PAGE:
The Execution of Mary Queen of Scots
Parliament vehemently called for the death of Mary Queen of Scots in 1572 because of her involvement in the Duke of Norfolk's plot against Elizabeth, but Elizabeth refused to allow the execution of a sister queen. In 1586, secret plans were developed to murder Elizabeth and place the Scottish queen on the throne. When Mary joined the conspiracy, Elizabeth's spies intercepted her letters, and Mary was tried and condemned.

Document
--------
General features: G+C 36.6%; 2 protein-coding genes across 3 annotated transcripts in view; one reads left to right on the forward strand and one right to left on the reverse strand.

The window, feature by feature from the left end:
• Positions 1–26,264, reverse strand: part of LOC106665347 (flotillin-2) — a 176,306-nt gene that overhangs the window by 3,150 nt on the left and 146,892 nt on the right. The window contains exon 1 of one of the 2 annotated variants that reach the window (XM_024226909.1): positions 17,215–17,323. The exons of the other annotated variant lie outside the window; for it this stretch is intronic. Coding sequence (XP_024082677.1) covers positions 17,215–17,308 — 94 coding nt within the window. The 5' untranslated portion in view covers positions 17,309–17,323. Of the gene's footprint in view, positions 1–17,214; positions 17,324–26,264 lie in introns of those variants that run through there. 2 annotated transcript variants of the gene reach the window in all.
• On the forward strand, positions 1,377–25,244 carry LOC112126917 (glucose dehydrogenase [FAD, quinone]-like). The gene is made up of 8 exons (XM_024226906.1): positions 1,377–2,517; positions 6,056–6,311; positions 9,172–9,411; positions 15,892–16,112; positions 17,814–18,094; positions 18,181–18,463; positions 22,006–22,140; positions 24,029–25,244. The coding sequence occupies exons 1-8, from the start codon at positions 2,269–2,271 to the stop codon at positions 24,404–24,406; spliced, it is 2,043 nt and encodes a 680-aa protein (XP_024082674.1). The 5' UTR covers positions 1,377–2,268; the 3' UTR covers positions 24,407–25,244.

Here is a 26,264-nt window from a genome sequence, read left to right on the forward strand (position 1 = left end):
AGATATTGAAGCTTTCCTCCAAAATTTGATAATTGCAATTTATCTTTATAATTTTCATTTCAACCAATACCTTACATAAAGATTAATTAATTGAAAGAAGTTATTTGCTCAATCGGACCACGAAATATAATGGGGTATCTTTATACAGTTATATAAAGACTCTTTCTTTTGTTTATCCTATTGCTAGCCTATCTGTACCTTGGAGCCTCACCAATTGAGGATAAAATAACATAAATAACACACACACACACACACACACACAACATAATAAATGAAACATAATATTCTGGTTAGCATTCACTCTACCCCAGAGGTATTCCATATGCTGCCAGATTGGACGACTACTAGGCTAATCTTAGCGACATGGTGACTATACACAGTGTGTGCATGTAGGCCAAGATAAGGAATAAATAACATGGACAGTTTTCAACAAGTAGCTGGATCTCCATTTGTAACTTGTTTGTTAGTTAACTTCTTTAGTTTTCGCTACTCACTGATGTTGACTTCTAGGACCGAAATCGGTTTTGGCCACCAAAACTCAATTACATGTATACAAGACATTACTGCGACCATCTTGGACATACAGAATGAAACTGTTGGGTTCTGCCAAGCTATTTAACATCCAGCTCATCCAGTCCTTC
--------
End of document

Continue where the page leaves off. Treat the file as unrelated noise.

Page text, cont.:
Even with this evidence, Elizabeth was reluctant to order Mary's execution. At last, in February 1587, she signed a death warrant. Her advisors immediately sent the order to Fotheringay Castle, where Mary was beheaded the next day. Later, Elizabeth claimed that she had not meant for the sentence to be carried out, and tried to distance herself from the international outrage that followed. While English Protestants celebrated Mary's death, she was portrayed in France and Spain as a martyr to the Catholic faith.
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